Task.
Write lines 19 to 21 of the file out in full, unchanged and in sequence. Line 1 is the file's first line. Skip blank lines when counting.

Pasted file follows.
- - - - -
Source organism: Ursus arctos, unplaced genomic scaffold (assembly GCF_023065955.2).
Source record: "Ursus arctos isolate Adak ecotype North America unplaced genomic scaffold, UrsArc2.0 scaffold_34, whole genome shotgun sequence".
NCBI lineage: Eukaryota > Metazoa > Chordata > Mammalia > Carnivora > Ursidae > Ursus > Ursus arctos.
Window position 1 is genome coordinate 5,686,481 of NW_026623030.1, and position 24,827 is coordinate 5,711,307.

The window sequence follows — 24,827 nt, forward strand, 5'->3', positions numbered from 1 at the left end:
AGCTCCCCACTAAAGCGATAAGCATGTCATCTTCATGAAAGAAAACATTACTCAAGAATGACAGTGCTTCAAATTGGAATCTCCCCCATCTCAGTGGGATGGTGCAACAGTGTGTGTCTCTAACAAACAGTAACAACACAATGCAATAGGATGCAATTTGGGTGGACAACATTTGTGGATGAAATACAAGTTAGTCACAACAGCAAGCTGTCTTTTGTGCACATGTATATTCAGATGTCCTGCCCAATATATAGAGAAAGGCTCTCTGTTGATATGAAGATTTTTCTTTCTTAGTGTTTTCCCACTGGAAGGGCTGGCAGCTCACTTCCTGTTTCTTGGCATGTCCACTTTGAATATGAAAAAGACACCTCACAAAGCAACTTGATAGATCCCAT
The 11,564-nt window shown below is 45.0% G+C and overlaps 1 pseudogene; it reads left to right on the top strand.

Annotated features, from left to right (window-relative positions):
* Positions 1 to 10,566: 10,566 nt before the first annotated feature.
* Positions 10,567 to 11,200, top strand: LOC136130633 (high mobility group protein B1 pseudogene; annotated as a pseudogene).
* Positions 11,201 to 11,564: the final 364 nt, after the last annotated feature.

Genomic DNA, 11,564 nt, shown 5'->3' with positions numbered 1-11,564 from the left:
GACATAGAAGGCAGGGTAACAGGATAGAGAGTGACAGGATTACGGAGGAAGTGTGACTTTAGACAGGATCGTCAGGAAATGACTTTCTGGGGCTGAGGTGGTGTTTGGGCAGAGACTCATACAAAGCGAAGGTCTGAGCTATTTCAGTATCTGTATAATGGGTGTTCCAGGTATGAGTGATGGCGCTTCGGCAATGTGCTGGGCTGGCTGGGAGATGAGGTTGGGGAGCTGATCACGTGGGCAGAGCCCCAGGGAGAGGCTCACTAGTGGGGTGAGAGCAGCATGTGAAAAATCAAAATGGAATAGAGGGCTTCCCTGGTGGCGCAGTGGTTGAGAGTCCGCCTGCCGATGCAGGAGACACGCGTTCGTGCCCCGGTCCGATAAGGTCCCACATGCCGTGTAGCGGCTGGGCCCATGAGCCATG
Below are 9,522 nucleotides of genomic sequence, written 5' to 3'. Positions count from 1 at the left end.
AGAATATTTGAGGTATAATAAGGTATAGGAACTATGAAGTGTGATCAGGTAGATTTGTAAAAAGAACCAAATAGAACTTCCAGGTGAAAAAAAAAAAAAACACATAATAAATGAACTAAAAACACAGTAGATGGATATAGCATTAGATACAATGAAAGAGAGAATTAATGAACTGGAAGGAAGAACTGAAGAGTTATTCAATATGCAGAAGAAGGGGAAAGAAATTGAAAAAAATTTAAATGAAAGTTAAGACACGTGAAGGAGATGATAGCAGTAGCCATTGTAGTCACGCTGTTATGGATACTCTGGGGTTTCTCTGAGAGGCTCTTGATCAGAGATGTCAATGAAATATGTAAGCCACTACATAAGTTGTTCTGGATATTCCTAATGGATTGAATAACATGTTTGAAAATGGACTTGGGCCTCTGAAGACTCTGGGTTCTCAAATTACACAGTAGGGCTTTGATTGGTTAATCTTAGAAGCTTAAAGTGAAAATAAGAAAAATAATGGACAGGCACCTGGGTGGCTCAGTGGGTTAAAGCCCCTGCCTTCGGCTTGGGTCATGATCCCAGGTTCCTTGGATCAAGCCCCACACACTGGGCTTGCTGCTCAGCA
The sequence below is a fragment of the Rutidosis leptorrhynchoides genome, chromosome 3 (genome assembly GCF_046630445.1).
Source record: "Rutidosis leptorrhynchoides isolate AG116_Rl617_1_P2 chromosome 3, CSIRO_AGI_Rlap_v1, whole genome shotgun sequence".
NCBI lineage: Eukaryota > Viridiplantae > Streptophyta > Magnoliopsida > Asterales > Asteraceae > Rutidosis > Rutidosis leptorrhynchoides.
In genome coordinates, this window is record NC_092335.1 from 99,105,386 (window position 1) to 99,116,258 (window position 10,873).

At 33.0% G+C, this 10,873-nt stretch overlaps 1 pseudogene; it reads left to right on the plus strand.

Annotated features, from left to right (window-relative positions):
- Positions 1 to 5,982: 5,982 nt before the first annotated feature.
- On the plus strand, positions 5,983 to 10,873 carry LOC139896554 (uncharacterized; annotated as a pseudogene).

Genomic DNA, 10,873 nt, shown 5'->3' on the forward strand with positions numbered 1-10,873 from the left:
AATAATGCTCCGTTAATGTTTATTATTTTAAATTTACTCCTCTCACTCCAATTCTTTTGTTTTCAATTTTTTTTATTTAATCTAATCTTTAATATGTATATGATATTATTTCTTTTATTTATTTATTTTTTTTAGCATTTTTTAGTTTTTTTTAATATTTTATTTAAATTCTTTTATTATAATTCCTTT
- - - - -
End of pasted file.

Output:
In genome coordinates, this window is record NC_092335.1 from 99,105,386 (window position 1) to 99,116,258 (window position 10,873).

At 33.0% G+C, this 10,873-nt stretch overlaps 1 pseudogene; it reads left to right on the plus strand.

Annotated features, from left to right (window-relative positions):